Cape Town - The role of former President FW De Klerk in the country’s transition to democracy was acknowledged in a statement from Archbishop Desmond Tutu’s office.
In a statement issued by Dr Mamphela Ramphele, co-ordinator of the Office of the Archbishop, both Archbishop Emeritus Desmond and Leah Tutu expressed their condolences to the family of former President FW De Klerk after his passing.
“The former president occupied an historic but difficult space in South Africa,” the statement read.
“He was the last head of state of a minority government after 350 years of colonial and apartheid rule, who ceded power to a hugely popular President Nelson Mandela after the country’s first democratic elections in 1994.”
The FW de Klerk Foundation announced the death of former President FW de Klerk earlier on Thursday.
“It is with the deepest sadness that the FW de Klerk Foundation must announce that former President FW de Klerk died peacefully at his home in Fresnaye earlier this morning following his struggle against mesothelioma cancer.
“Mr De Klerk was 85 years old. He is survived by his wife Elita, his children Jan and Susan and his grandchildren. The family will, in due course, make an announcement regarding funeral arrangements,” the foundation said.
De Klerk served as leader of the National Party and led the apartheid government from 1989 until the dawn of our democracy in 1994.
During his presidency De Klerk initiated and presided over the inclusive negotiations that led to the adoption of South Africa’s first fully democratic Constitution in December 1993.
Also in 1993, together with former President Nelson Mandela, he was awarded the Nobel Peace Prize.
After the election on April 27, 1994, Mr De Klerk served as one of South Africa’s two Executive Deputy Presidents until 1996, when his party withdrew from the Government of National Unity.
He retired from active politics in September 1997.
De Klerk announced his mesothelioma diagnosis during his 85th birthday celebrations in March 2021. According to a statement from his foundation, De Klerk began undergoing immunotherapy treatment in March 2021.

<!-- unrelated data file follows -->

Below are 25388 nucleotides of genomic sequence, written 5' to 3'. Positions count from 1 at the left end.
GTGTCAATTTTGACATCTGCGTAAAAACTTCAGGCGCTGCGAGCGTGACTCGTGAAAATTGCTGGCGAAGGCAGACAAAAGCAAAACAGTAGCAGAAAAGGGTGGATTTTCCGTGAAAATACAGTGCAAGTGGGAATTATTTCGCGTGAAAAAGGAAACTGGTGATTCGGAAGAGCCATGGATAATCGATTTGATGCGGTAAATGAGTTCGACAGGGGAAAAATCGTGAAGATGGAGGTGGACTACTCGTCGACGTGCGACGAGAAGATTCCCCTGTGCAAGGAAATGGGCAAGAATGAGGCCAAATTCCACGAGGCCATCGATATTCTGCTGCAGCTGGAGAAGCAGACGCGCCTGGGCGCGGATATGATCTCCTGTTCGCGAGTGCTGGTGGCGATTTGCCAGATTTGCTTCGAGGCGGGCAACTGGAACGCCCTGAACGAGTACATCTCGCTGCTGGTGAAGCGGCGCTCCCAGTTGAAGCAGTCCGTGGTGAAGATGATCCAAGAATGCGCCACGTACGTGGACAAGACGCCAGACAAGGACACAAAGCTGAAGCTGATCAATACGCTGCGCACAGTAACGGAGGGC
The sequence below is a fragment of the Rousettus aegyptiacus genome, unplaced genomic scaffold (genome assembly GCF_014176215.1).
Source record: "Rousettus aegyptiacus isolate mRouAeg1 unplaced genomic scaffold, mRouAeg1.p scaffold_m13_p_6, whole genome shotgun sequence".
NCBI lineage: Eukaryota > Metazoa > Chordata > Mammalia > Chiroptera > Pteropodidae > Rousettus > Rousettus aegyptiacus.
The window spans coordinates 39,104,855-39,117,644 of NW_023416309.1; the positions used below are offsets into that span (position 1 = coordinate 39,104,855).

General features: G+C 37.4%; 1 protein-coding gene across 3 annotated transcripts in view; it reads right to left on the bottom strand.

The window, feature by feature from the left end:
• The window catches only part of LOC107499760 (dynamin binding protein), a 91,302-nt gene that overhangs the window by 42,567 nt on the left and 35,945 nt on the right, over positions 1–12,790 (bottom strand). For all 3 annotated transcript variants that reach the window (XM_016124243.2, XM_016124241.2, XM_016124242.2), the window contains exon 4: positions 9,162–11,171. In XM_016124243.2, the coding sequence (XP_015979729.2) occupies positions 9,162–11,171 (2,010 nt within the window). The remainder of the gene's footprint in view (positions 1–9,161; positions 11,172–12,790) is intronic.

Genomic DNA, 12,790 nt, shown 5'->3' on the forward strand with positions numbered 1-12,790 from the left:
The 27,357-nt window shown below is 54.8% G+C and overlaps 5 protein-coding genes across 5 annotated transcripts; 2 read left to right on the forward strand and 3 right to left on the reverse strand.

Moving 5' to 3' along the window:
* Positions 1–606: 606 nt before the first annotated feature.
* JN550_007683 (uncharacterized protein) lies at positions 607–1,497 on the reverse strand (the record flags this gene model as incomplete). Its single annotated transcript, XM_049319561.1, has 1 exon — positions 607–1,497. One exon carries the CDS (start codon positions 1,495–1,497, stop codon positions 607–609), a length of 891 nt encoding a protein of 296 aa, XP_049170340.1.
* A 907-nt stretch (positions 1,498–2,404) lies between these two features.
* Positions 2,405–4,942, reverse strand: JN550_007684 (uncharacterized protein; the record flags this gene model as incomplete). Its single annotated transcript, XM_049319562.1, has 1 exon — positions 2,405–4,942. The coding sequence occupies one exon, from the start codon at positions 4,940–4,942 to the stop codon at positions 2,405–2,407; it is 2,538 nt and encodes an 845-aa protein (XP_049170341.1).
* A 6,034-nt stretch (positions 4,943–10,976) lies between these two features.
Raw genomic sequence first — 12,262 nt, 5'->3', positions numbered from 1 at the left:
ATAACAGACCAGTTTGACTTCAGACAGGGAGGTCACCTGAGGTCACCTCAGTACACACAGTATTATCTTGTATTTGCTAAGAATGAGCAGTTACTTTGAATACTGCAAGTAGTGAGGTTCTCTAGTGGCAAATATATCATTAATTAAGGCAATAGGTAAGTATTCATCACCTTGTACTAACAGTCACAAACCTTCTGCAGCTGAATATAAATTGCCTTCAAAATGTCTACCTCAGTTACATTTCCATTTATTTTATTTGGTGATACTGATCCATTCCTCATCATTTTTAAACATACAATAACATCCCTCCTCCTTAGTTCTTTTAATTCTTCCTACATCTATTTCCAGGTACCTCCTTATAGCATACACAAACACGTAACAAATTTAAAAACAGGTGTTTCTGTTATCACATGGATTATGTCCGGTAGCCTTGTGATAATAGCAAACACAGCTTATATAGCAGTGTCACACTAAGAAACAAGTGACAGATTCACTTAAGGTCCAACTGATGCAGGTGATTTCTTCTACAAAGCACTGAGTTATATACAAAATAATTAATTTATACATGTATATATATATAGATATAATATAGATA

The statement from the office of Archbishop Desmond Tutu acknowledged the complexity in which De Klerk would be remembered, but also honoured his role in the country’s transition into democratic state.
“He was jointly awarded the Nobel Peace Prize with Mandela for his contribution to setting South Africa on the road to peace and justice,” the statement said.
“Although some South Africans found the global recognition of Mr De Klerk hard to accept, Mr Mandela himself praised him for his courage in seeing the country’s political transformation process through.
“After Mr De Klerk appeared at the Truth and Reconciliation Commission before Archbishop Tutu, the Archbishop addressed the media to express disappointment that the former president had not made a more wholesome apology on behalf of the National Party to the nation for the evils of apartheid.
“But in more recent years, the Tutus and De Klerks developed closer relations,” Tutu’s office said.
“The late FW De Klerk played an important role in South Africa’s history. At a time when not all of his colleagues saw the future trajectory of the country unfolding in the same way, he recognised the moment for change and demonstrated the will to act on it.
“To the family of the late president, we extend our deepest condolences. May he rest in peace and rise in glory.“